(750 words) Credited, usually, with the patience of a saint, I was nevertheless tested at times. “I’m looking for a book.” I looked up from my desk at the back of the shop, where I was cataloguing a copy of Pepys’s diary, bound in worn morocco leather that had no doubt, decades earlier, been an impressive maroon. The man was tall, ascetic, with a boyish face. His black hair was neatly parted and his nose was thin and pronounced. Ominously, he sported a dog-collar. “Ah, yes, what’s it called.” “Oh, that I’m not sure about. It’s quite a long title.” “Well, who’s it by? I can look it up for you.” “Ah, hmm, the name escapes me right now.” He gazed around the shelves intently, as if it were his first venture into a second-hand bookshop. I felt the first bubblings of annoyance. “Well, look, what’s it about. Is it fiction or non-fiction?”
(750 words) Saunders – no one seemed to know his Christian name, or even if he had one – lived in our village, and was reasonably infamous. They said that when sober he was intelligent, well spoken, and witty. He came from a very wealthy family, a household name indeed. When drunk, however, he didn’t wash or shave, was without principles of any kind and would shout vile insults at innocent passersby, whether he knew them or not. Unfortunately, he was nearly always drunk. Well, I’d heard stories about him – hurling abuse in the local pub (before being banned), somehow storing a large boat in his back garden which squeezed through his neighbour’s gates with just millimetres to spare, keeping rubbish in sacks in the garden, and barging into his neighbour’s house, dressed only in underpants, when the neighbour was entertaining guests.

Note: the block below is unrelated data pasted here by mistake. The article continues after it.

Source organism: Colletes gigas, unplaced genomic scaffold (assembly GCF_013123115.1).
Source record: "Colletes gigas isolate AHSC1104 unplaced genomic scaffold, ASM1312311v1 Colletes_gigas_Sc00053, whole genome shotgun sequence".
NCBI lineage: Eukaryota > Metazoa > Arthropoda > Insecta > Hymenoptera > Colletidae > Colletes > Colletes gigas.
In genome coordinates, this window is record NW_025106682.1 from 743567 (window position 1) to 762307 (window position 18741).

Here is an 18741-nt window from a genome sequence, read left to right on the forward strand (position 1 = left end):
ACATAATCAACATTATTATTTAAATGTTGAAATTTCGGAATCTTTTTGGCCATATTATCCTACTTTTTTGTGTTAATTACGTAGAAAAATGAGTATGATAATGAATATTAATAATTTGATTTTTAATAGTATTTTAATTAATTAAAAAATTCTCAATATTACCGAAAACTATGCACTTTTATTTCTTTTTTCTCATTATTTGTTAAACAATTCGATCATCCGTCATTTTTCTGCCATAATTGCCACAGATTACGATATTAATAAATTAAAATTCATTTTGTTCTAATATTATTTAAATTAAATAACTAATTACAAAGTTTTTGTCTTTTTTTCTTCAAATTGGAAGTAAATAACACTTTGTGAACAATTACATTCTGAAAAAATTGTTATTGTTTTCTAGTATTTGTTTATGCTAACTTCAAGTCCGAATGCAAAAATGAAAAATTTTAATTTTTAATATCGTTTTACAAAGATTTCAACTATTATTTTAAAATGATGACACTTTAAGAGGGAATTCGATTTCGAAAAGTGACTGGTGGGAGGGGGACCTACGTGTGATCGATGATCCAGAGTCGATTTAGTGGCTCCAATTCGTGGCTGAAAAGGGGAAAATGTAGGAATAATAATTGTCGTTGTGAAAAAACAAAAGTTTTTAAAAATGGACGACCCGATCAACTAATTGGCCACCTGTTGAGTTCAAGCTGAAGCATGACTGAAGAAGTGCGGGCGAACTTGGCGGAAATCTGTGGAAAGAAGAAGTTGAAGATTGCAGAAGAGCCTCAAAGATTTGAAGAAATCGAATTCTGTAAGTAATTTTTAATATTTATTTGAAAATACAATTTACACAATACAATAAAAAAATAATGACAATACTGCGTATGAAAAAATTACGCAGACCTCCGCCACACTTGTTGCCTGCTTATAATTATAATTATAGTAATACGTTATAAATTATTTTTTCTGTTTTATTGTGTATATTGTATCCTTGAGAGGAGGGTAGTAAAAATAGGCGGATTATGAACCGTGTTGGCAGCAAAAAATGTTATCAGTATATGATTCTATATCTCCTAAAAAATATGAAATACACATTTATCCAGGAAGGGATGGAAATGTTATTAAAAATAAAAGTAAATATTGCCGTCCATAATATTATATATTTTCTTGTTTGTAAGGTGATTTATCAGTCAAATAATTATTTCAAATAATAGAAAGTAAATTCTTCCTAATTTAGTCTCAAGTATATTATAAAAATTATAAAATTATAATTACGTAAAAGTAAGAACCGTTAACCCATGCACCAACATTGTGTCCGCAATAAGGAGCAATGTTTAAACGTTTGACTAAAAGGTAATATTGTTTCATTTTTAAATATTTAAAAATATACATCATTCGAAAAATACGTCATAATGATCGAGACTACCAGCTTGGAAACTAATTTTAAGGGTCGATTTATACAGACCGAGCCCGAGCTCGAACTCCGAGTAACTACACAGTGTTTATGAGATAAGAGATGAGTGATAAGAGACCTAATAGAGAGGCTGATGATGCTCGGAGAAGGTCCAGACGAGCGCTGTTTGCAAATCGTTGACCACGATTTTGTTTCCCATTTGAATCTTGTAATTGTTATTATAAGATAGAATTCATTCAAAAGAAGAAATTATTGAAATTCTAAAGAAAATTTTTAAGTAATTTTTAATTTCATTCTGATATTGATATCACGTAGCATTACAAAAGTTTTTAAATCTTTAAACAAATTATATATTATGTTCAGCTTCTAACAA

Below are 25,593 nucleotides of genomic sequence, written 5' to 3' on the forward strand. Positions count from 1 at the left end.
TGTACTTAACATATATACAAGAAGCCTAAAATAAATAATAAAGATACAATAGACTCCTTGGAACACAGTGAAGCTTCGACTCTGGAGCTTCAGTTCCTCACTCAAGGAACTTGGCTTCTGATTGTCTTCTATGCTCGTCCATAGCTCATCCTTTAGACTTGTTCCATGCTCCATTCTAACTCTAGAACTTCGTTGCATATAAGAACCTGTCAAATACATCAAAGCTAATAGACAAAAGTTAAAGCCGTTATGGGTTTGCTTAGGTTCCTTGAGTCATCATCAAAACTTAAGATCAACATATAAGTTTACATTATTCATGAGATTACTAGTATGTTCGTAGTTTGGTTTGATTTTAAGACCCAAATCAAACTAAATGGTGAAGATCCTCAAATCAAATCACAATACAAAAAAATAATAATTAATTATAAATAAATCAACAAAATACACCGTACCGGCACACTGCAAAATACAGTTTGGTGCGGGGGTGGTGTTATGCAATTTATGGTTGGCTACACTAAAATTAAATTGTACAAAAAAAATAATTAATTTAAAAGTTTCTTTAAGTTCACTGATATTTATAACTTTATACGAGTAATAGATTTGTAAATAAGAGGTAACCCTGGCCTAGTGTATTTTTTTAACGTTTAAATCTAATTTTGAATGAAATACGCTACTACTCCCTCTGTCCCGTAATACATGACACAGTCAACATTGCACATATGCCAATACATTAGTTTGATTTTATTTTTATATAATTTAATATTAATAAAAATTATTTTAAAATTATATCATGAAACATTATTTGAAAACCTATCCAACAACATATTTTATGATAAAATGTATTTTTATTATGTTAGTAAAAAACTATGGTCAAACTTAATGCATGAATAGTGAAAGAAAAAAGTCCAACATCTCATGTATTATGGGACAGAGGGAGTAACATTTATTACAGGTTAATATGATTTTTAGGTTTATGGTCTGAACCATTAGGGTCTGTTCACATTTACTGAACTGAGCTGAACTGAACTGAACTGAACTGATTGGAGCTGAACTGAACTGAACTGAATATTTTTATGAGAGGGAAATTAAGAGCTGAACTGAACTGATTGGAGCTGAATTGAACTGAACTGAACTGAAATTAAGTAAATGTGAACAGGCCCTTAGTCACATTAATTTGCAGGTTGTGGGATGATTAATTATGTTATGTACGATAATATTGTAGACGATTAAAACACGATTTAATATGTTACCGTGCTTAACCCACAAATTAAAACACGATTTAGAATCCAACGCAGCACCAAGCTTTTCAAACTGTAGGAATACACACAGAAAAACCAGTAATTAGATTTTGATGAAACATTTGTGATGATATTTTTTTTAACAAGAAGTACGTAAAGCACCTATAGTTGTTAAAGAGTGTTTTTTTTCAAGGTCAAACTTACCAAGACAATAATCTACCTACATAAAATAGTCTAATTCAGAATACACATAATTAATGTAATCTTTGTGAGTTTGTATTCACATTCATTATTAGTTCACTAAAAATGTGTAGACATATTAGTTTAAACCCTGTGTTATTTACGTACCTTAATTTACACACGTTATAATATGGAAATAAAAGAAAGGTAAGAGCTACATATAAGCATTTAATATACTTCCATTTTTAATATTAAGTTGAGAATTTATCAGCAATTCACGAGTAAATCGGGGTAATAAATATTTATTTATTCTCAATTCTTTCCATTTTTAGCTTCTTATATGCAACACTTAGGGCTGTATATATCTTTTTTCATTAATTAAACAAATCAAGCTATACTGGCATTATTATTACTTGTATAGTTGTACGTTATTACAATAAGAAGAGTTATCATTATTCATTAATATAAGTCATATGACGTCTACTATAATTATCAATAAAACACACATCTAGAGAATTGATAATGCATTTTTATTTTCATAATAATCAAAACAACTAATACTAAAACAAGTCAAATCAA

(750 words) “Hello, Darling, did you have a good morning?” “It’s half past twelve.” “Yes, I know it is. Is that a problem?” “I’m due at the dentists at two and I asked you to be back by twelve. I wanted to pop round to my mother’s first.” “For God’s sake. It’s only a twenty-minute drive to your mother's and twenty minutes to the dentist. You can still spend an hour gassing.” “No I can’t. She’s got to go out at one. That’s why I asked you to be back at twelve. Don’t you ever listen?” “Sorry, are you sure you told me?” “Of course I’m sure! Now I’ll have to go afterwards, so I’ll be pushed to pick the kids up.” “I can pick the kids up.” “No, I want to make sure they get home in one piece.”
Profundity of expression wasn’t Brad’s strong point. “I don’t care if you don’t fucking believe me. Eric Clapton’s my mate and if I asked him to come and play here he’d fucking come and play here!”
Fred, the landlord of The Black Swan, coughed diplomatically. “Well, I expect he’s a busy man.”